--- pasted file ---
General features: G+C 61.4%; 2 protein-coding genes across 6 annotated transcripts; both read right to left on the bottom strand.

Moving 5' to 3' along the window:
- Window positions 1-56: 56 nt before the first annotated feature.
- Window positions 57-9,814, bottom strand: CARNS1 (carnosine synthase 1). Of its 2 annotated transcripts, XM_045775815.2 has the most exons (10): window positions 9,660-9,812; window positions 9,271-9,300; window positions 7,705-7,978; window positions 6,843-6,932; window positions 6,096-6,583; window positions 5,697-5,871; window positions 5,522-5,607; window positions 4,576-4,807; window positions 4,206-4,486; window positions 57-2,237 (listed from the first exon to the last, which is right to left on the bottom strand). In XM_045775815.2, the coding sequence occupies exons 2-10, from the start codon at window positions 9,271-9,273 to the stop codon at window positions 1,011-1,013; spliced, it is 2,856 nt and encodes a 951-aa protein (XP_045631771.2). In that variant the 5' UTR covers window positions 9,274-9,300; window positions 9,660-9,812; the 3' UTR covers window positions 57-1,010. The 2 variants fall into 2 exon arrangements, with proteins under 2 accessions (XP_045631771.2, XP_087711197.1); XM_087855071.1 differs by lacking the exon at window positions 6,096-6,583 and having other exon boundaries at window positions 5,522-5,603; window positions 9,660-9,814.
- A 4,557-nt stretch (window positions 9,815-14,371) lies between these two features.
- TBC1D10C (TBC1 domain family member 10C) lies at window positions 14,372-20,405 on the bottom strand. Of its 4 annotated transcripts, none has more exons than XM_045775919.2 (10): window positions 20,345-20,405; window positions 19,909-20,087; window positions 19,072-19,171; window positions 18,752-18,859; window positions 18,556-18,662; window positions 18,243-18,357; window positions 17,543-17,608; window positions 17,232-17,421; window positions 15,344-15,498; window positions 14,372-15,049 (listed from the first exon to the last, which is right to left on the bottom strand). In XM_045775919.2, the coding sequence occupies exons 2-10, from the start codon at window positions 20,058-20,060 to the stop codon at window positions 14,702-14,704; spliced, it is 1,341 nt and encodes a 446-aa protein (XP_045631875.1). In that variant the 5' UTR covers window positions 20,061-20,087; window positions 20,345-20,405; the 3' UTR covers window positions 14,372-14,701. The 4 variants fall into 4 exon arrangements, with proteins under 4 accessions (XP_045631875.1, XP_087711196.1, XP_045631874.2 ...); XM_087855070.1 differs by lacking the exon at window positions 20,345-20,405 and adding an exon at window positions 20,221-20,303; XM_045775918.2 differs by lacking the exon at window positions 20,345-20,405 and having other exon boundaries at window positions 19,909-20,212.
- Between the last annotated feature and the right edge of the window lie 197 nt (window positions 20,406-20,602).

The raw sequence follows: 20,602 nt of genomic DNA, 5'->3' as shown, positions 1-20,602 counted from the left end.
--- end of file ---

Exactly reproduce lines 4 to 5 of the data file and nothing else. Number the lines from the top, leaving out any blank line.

- Window positions 57-9,814, bottom strand: CARNS1 (carnosine synthase 1). Of its 2 annotated transcripts, XM_045775815.2 has the most exons (10): window positions 9,660-9,812; window positions 9,271-9,300; window positions 7,705-7,978; window positions 6,843-6,932; window positions 6,096-6,583; window positions 5,697-5,871; window positions 5,522-5,607; window positions 4,576-4,807; window positions 4,206-4,486; window positions 57-2,237 (listed from the first exon to the last, which is right to left on the bottom strand). In XM_045775815.2, the coding sequence occupies exons 2-10, from the start codon at window positions 9,271-9,273 to the stop codon at window positions 1,011-1,013; spliced, it is 2,856 nt and encodes a 951-aa protein (XP_045631771.2). In that variant the 5' UTR covers window positions 9,274-9,300; window positions 9,660-9,812; the 3' UTR covers window positions 57-1,010. The 2 variants fall into 2 exon arrangements, with proteins under 2 accessions (XP_045631771.2, XP_087711197.1); XM_087855071.1 differs by lacking the exon at window positions 6,096-6,583 and having other exon boundaries at window positions 5,522-5,603; window positions 9,660-9,814.
- A 4,557-nt stretch (window positions 9,815-14,371) lies between these two features.